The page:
‘What we did not know or chose to ignore about the 67 war’

Jun 20,2017 -JORDAN TIMES –

In June 1967 I was in the midst of my final weeks in college when the war broke out.

At the time, I knew little about the Middle East, since I was more engaged in the anti-war and civil rights movements.

And so, as I watched the UN Security Council debates that preceded and followed the war, I saw what was unfolding through the prism of those struggles with which I was more familiar — the one in opposition to the war in Vietnam and the other for civil rights and justice in America.

As a result, I was sceptical both about the US and Israel’s justifications for the war and the reporting and political commentary that followed.

The story, as it was being told, was too simple and, therefore, it just did not ring true. I knew there had to be more.

The war started and ended quickly and in the US, the media and political establishment were quick to celebrate the Israeli victory.

It was, we were told, “clean and quick” and “miraculous”.

There were two haunting photos from that period that were intended to capture the essence of the war.

One featured handsome and hopeful young Israeli soldiers standing next to Jerusalem’s Western Wall. It was meant to convey their joyous victory and their conquest of Jerusalem.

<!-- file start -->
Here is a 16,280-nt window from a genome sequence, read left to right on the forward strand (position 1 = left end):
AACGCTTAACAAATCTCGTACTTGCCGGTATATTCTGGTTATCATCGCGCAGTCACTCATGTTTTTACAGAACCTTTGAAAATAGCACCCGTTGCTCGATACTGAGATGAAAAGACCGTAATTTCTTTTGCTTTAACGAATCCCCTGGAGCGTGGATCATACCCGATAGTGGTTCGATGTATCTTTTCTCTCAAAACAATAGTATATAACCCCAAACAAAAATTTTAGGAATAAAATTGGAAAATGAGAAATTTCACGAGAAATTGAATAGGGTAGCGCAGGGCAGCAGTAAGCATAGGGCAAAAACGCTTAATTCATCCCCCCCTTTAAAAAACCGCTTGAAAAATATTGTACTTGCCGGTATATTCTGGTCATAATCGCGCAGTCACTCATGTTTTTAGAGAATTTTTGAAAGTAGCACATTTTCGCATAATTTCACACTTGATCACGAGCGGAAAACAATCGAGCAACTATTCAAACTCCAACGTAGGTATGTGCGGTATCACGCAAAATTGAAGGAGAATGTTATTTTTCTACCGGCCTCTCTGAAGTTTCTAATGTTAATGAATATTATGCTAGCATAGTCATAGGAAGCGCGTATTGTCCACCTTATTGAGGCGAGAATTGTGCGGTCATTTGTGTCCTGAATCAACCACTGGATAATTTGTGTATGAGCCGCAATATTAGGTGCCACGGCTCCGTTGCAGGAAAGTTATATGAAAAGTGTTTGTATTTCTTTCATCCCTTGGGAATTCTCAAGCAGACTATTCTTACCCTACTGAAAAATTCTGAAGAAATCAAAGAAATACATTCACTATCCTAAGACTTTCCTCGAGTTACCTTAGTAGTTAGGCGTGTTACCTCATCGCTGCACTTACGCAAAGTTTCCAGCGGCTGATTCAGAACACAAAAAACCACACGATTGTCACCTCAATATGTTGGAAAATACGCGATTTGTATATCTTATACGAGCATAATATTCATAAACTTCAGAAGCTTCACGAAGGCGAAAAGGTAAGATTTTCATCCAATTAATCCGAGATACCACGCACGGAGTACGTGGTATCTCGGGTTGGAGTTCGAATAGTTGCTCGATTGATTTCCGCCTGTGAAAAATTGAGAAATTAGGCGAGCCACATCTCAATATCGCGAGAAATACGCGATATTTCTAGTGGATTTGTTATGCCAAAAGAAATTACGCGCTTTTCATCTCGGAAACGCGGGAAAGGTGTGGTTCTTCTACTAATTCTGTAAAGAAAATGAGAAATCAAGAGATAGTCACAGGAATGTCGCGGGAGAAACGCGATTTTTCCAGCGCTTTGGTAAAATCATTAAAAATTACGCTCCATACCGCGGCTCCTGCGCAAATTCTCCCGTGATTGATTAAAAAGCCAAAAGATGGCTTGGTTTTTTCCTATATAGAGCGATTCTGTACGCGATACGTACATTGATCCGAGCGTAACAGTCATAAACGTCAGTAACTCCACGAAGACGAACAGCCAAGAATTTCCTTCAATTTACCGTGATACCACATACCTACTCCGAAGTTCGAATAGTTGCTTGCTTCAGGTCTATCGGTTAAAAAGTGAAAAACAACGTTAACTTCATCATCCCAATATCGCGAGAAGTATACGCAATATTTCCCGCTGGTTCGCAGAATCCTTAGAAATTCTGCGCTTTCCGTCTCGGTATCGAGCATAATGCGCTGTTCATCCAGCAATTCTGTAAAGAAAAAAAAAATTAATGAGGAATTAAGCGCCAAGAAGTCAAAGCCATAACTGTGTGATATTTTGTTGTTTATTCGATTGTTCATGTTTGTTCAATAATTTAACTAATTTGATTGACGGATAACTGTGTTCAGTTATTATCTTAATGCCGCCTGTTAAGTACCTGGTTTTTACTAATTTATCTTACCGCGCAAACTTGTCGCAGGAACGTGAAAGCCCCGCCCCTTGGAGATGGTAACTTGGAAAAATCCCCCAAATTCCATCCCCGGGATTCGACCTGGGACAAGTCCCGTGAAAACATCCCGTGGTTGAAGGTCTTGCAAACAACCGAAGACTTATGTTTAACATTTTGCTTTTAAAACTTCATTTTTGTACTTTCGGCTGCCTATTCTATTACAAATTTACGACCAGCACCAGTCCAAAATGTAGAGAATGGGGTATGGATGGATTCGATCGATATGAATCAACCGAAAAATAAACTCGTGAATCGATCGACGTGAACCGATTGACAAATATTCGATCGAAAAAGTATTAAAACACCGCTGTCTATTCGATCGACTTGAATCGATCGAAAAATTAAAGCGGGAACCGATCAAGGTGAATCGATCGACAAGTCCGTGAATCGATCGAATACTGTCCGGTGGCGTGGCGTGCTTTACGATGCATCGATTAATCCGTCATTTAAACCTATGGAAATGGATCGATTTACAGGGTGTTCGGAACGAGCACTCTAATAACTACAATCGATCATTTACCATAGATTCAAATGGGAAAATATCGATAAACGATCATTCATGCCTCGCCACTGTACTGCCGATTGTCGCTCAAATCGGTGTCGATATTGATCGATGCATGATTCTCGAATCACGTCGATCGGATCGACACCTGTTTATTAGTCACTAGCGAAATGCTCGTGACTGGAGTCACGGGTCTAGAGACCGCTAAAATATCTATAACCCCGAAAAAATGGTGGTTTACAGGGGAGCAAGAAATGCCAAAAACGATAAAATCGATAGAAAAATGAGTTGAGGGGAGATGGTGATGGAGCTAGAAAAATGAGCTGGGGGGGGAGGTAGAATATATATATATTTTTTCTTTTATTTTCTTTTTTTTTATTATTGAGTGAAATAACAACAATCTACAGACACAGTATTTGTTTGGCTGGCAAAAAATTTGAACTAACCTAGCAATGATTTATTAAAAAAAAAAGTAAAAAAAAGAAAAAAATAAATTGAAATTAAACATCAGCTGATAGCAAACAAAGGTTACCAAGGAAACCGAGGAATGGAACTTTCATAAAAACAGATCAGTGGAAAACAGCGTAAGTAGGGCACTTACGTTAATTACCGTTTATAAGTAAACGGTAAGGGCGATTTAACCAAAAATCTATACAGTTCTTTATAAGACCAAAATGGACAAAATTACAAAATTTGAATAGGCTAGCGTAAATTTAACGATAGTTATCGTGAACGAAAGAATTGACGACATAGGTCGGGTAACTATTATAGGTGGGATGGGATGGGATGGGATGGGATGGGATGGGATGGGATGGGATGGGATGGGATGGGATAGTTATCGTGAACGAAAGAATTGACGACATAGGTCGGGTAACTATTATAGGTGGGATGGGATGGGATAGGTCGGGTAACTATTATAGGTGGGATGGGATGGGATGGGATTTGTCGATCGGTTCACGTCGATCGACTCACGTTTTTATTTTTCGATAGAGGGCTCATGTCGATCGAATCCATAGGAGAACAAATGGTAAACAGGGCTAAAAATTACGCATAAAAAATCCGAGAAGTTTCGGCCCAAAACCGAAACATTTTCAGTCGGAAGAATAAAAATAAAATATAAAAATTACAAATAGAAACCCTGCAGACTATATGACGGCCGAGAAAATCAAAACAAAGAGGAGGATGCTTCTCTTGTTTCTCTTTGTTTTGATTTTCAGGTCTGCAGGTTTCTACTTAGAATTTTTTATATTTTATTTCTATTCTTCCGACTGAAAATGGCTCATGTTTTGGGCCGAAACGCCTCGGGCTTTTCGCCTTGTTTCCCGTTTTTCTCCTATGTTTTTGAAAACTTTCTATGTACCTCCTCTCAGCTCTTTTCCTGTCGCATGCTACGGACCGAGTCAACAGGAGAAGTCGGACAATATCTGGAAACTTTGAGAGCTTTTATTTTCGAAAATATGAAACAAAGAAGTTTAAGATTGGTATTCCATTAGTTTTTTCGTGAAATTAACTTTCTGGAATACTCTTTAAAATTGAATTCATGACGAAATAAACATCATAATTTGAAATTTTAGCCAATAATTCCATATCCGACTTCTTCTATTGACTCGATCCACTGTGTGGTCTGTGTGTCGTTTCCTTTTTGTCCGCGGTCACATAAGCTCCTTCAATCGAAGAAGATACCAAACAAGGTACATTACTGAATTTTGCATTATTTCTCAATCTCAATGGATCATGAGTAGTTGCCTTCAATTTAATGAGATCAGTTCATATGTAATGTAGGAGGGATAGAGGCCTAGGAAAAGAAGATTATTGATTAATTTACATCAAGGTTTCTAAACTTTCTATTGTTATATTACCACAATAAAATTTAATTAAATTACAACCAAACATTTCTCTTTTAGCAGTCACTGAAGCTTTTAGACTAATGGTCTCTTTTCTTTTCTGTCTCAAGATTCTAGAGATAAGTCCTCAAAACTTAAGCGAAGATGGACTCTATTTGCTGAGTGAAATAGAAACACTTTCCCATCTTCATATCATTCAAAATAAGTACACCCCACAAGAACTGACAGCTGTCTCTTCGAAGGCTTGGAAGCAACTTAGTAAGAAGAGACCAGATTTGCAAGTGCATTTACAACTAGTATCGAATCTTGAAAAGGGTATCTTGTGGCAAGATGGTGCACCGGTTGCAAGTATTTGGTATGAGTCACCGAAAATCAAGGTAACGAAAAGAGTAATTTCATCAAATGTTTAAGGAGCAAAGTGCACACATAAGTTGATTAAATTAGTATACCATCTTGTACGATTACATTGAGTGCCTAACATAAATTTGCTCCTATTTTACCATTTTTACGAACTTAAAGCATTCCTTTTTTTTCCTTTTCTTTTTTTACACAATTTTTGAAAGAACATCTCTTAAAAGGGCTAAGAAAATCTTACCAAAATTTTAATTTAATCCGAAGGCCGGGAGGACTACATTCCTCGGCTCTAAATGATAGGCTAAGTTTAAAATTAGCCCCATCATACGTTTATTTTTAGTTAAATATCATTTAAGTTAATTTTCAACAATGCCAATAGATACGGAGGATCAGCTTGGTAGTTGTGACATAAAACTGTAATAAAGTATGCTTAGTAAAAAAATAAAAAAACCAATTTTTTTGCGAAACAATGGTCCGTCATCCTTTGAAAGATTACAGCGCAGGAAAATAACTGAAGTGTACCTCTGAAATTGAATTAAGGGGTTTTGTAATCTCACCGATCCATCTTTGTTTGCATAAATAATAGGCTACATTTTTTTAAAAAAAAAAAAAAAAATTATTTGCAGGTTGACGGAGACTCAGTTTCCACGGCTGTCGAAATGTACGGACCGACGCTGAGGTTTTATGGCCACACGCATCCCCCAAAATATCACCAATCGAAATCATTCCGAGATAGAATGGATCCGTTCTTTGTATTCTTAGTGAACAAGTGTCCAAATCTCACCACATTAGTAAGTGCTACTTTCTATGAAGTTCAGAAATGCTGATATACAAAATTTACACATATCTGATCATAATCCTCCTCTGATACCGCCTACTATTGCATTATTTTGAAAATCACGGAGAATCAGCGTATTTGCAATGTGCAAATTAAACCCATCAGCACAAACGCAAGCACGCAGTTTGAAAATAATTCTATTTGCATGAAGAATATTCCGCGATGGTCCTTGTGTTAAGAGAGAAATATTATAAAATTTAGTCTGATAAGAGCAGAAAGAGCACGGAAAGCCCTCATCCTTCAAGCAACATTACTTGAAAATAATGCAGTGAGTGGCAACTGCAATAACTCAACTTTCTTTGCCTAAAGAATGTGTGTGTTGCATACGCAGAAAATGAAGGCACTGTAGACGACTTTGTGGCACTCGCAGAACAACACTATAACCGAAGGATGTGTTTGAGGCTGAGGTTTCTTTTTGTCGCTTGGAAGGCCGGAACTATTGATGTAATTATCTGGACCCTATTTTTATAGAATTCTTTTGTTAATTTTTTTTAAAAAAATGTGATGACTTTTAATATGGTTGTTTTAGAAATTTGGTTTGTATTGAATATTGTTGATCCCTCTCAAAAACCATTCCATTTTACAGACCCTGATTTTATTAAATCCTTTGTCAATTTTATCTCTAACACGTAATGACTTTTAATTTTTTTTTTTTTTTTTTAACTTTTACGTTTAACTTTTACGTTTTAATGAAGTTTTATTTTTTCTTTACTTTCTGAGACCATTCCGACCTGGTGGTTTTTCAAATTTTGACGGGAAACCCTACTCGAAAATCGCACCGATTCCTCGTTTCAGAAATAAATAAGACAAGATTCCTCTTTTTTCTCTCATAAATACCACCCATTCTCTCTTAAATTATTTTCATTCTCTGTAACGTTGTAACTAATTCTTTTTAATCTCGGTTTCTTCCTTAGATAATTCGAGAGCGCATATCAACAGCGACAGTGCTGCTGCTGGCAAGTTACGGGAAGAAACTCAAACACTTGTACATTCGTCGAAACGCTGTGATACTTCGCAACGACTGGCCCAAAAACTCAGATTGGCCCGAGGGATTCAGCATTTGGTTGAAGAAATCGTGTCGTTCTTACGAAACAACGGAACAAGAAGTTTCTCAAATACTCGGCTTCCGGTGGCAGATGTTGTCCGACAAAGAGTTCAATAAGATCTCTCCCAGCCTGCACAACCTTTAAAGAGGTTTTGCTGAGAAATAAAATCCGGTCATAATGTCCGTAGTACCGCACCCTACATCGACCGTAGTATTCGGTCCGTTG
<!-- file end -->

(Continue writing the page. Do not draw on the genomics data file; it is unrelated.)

The other was a more ominous picture of shoes in the Sinai desert sand. We were told that they had been left by fleeing Egyptian soldiers, clearly intending to portray Israel’s enemies as vanquished cowards.

I knew enough about the “fog of war” to know that we did not know the whole story, but it was not until years later that the bloody horrors that accompanied these pictures became known, establishing that this war had been neither “clean” nor “miraculous”.

In September 1995, The New York Times ran a story under the headline “Egypt says Israelis killed POWs in the ‘67 war”.

The story reported on the discovery of mass graves in the Sinai desert containing the bodies of Egyptian soldiers, together with eyewitness accounts of the killings.

One former Egyptian soldier reported: “I saw a line of prisoners, civilian and military, and they [the Israelis] opened fire at them all at once. When they we’re dead, they told us to bury them.”

MORE:   http://jordantimes.com/opinion/james-j-zogby/what-we-did-not-know-or-chose-ignore-about-67-war’

Categories: Arab World, Egypt, Israel, Palestine

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